Tax Guy
11 years ago

I worked for a number of years as an estate administrator and I can tell you that often parents are secretive about their will and estate plans. We had a case where the deceased did not disclose the estate plan (nor where his assets were) to his family. When we acted as executor we thought we knew where his investment were .. after some digging we found three times more investments he didn’t even tell us about. We were never sure if we ever found it all.

It is important to speak to your parents about their plans!

Julie S
11 years ago

I understood that you should not put your will in a safety deposit box because upon your death, the box would be sealed by the bank and no one would be able to access it.

11 years ago

It’s true. We really should have this discussion at any age. Good point about the computer passwords too. What a nightmare. If you died tomorrow, at least one person needs to know where everything is and how to access it.

Ms Save Money
11 years ago

I definitely agree with this article. It’s good to be well prepared “just in case.” And this isn’t just for older people either. Young people should do the same as well because you never know what might happen to you.

11 years ago

I have covered all these items (except pre-paid funeral) with my parents and it is strangely comforting after a short while to know that this is looked after. Yes, it is a bit awkward to discuss but get through it.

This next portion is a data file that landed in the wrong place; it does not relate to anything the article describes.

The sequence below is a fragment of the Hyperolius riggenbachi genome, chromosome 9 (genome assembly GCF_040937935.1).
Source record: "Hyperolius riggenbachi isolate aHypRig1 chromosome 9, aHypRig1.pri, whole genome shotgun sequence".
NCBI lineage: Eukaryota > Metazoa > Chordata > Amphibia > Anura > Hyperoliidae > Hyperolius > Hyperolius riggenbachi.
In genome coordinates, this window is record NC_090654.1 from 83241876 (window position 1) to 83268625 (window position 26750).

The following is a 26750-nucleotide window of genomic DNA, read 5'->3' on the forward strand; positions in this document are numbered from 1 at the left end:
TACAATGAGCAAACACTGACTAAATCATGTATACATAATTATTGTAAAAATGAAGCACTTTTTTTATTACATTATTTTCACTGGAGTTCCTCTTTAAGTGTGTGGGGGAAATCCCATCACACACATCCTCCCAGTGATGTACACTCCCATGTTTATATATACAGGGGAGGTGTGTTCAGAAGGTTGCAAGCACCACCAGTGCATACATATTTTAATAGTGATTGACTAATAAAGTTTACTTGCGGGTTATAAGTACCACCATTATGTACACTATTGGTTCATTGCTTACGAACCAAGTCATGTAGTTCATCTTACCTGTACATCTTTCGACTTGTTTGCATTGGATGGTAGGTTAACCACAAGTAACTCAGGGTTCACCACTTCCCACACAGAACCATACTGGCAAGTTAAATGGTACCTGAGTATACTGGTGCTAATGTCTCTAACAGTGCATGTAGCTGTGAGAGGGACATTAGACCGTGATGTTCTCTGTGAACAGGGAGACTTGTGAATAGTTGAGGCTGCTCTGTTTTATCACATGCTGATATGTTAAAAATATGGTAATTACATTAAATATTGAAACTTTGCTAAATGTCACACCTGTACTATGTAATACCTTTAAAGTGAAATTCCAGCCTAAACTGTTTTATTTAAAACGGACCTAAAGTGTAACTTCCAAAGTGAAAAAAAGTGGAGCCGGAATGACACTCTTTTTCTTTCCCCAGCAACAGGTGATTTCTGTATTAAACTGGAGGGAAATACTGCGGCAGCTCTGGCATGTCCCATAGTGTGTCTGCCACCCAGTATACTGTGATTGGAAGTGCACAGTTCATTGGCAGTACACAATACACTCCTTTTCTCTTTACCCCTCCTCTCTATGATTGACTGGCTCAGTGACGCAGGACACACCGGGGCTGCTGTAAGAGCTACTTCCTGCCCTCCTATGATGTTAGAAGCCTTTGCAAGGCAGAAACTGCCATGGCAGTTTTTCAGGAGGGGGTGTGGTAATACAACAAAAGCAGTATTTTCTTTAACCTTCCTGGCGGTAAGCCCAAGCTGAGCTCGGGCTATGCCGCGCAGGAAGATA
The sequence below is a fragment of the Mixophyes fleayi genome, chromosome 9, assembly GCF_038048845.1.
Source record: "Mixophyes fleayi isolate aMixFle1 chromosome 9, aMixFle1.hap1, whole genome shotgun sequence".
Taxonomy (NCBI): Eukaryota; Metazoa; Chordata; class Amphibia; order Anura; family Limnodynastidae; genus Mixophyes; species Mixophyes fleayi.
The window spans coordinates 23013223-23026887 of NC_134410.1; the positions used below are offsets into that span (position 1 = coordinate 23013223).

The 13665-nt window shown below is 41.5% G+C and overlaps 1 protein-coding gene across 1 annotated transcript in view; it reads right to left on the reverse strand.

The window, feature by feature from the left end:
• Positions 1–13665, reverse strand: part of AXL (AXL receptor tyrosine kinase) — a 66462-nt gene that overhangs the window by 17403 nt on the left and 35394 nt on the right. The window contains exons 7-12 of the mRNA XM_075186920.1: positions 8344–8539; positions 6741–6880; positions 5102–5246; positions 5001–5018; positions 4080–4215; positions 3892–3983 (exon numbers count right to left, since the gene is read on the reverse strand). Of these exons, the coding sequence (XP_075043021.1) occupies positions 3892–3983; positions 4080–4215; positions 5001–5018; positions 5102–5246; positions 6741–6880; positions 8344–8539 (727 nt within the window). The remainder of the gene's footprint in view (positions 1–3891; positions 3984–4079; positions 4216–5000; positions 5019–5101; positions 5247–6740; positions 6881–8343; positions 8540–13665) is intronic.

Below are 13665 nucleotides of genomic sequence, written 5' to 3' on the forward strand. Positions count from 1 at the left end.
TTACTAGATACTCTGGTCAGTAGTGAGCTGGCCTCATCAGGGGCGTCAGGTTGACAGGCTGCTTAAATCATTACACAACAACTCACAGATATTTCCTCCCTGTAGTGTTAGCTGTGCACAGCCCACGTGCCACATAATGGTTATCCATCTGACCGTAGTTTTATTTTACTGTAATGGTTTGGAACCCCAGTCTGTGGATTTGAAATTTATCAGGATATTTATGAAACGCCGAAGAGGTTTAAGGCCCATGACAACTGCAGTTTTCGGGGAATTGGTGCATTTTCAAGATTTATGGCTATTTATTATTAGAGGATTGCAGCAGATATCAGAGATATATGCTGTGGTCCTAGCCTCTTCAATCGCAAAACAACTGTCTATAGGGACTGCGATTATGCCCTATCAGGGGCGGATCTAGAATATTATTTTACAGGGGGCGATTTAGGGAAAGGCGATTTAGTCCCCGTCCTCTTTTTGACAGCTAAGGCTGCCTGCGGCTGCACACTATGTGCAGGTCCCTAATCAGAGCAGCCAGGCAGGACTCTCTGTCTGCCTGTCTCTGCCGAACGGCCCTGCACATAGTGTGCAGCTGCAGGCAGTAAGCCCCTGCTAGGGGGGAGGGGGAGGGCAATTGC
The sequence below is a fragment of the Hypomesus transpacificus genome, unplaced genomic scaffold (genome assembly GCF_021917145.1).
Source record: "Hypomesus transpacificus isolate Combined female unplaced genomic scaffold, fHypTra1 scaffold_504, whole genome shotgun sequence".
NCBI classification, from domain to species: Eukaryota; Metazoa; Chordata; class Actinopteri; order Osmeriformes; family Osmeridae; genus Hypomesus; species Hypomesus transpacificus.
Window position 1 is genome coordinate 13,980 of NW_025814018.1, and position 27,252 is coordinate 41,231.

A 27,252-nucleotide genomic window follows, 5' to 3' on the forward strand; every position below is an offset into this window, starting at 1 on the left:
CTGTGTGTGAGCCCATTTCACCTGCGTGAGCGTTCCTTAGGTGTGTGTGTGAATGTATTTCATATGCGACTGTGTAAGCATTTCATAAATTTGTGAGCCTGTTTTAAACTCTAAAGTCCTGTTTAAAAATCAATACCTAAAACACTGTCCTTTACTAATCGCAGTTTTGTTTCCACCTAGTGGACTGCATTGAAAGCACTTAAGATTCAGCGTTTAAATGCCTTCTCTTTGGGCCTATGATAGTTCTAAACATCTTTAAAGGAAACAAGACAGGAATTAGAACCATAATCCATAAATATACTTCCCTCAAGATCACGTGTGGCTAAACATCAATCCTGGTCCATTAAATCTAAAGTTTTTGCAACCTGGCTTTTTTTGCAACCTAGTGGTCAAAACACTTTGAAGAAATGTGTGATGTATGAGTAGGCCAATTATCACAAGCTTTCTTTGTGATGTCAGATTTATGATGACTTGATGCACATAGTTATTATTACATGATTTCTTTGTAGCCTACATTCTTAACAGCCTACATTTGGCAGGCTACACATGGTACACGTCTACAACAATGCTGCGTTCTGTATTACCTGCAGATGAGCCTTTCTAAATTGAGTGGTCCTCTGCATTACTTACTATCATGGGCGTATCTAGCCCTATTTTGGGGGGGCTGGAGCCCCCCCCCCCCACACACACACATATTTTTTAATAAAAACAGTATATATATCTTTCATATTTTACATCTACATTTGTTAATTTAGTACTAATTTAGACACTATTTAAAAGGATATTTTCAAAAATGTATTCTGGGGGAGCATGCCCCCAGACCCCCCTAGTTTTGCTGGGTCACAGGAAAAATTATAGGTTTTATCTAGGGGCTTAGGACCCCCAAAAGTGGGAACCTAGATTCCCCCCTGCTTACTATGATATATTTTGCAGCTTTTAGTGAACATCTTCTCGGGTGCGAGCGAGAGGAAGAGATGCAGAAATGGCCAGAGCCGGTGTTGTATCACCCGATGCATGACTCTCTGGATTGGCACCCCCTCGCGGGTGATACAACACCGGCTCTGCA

In turn, it inspired me to do the same thing, in case I die unexpectedly. My Mom knows where all this is, and I give her an annual update.

Good article.

11 years ago

Great article. It’s always been like pulling teeth to get the information out of my Dad. Then when I called him to tell him the details of ours (since he’s the executor), he suddenly opened up about theirs. Weirdest thing.

I just wanted to point out though, if you’ve remarried since your last will, you need to do more than just reread it. You need a new one because marriage nullifies preexisting wills.

11 years ago

When I was a financial planner, a colleaugue told me about the “40/70 rule” he recommends to his clients: you need to have the money talk with your parents by the time they are 70 or you are 40 whichever comes first. You need to have the money talk with your kids by the time they are 40 or you are 70 – whichever comes first.